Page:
]]]]]]]]]]]]]]]]]]]]]]]]  ON CHARTER 77 [[[[[[[[[[[[[[[[[[[[[[[[ 
                        By Roger Scruton              (10/29/88)

  From Untimely Tracts (NY: St. Martin's Press, 1987), pp. 230-2
 [This originally appeared in the Times (London), 25 June 1985]

              [Kindly uploaded by Freeman 10602PANC]

   Ten  years  ago,  in  the  heyday  of  western  illusions, the
Helsinki accords  were signed and  the regimes  of Eastern Europe
loudly undertook  to guarantee  the liberties  of their subjects.
The  Czechoslovaks even  ratified  the International  Covenant on
Political and  Civil Rights,  which they  had signed  in 1968, so
including the covenant  in their country's  laws.  The 35 nations
who  signed the  accords recently  met in  Ottawa to  examine the
extent  to which  human rights  guaranteed  at Helsinki  had been
upheld.   Predictably, the  Soviet  block countries  permitted no
examination of their record and the meeting ended without a final
document.
   If  we  wish to  know  what is  at  issue in  this  attempt at
dialogue,  we should  discard  the uncertain  language  of 'human
rights' and refer  instead to the reality  from which it derives:
the reality of law.   In particular we should  look at the law of
Czechoslovakia and at those citizens who have tried to uphold the
law which supposedly applies here.
   The Czechoslovak  authorities neither  applied nor  obeyed the
laws guaranteeing fundamental  rights which were  passed in 1976.
In  1977,  therefore, a  group  of courageous  citizens  signed a
document,  Charter  77,  solemnly  beseeching  the  government to
uphold its own laws  and to protect the  people against those who
violate them.  One of the three first spokesmen of Charter 77 was
the Philosopher Jan Patocka [`hook' over  the 'c']  -- a pupil of
Edmund  Husserl  and  a  writer  increasingly  recognised  as the
greatest luminary of  modern Czech culture.   Although an old man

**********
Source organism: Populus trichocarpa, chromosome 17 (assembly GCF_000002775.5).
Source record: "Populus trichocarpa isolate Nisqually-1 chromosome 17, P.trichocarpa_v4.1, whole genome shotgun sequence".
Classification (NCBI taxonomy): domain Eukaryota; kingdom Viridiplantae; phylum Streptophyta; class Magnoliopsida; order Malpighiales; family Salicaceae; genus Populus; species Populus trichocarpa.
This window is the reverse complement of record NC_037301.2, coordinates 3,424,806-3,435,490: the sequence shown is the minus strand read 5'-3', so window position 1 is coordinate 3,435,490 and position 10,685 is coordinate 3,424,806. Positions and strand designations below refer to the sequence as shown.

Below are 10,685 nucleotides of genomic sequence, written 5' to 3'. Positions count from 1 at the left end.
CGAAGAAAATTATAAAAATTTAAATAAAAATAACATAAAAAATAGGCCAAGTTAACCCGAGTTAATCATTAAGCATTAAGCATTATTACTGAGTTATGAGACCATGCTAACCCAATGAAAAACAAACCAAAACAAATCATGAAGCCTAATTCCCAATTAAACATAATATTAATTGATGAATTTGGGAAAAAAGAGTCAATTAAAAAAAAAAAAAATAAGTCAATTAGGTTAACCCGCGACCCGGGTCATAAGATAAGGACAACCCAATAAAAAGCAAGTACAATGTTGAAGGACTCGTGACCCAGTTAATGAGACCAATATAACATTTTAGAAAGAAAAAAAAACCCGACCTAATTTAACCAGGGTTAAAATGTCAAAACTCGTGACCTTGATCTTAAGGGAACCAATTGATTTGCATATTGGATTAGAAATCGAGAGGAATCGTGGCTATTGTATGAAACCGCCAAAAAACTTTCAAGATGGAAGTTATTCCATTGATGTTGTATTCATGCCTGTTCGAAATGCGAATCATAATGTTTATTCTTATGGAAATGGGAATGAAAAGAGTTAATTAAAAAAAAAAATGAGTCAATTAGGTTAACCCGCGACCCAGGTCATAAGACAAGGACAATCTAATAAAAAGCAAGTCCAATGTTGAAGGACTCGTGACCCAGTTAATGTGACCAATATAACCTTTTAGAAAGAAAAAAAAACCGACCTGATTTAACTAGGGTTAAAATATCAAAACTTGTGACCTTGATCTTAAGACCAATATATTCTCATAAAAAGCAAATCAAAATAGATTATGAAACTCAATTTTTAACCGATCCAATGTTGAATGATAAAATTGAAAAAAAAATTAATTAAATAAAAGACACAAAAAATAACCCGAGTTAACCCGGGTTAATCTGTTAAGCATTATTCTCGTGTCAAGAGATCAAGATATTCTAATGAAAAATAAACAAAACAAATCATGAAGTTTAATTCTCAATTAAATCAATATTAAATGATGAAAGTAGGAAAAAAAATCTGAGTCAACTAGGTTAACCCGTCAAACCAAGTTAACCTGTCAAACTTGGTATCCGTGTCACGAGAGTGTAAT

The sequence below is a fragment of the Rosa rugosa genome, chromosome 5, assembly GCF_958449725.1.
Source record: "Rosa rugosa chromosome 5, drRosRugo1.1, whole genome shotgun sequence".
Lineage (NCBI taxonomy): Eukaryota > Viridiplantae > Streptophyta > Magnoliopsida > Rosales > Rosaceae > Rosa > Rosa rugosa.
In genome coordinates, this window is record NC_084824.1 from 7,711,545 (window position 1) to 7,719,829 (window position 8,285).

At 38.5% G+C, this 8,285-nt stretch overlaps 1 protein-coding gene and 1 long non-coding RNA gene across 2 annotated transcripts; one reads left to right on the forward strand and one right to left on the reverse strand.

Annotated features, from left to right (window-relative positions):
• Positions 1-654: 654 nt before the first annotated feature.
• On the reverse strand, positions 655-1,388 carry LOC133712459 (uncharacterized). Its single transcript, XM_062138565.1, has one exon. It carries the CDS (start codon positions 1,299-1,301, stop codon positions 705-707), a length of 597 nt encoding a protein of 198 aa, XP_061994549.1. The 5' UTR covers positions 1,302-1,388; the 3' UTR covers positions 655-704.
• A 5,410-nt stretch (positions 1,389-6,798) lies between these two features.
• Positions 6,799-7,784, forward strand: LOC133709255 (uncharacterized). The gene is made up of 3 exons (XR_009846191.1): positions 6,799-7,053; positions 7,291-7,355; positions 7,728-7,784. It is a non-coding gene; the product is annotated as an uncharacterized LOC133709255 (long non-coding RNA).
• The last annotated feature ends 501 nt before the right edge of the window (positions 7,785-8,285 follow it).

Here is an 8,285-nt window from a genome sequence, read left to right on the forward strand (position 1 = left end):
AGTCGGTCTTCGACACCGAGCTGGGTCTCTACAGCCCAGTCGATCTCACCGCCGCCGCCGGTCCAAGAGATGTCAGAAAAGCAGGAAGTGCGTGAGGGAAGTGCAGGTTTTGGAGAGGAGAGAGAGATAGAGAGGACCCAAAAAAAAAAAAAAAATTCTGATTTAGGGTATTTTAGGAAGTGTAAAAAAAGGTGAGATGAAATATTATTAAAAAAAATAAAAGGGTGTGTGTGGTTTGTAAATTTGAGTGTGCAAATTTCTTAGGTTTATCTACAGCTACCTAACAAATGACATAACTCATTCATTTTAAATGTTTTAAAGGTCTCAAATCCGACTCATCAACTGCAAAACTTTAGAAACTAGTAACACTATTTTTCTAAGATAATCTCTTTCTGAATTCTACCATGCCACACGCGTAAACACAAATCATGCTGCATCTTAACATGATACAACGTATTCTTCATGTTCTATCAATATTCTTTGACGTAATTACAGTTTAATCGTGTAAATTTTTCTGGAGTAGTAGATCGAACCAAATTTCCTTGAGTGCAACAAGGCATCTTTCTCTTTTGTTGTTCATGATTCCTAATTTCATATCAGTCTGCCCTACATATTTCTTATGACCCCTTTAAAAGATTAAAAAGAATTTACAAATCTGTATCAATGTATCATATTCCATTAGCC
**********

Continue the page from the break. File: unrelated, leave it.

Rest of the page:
and in  poor health, Patocka  [`hook' over the  'c'] was brutally
interrogated by  the secret  police and, as  a result,  died of a
brain haemorrhage.
   Despite this crime,  his fellow signatories  continued to step
forward to uphold the cause of justice, truth and law.  Some were
arrested  and  imprisoned  on  trumped-up  charges;  others  were
harassed   by  searches,   interrogations   and  day   and  night
surveillance; all  lost whatever privileged  they might otherwise
have enjoyed.   And yet,  every year,  three more  spokesmen step
forward  and  dutifully  expose  themselves  to  persecution  and
imprisonment.
   Charter  77  documents  and   declarations  are  published  in
samizdat editions, which are neither mentioned nor mentionable in
the official press.  Nevertheless,  publicity afforded to them in
the West  ensures that these  documents are noticed,  not only by
the people  of Czechoslovakia (who  learned what  is happening in
their homeland  from western television  and radio),  but also by
the regime.  By degrees, this tiny institution, composed entirely
of social  outcasts, has become  the major  voice of Czechoslovak
public opinion, and one which the authorities must either silence
or listen  to.  The formidable  combination of  moral courage and
intellectual force displayed by the  Chartists has made the first
course of action increasingly difficult. Even VONS, the committee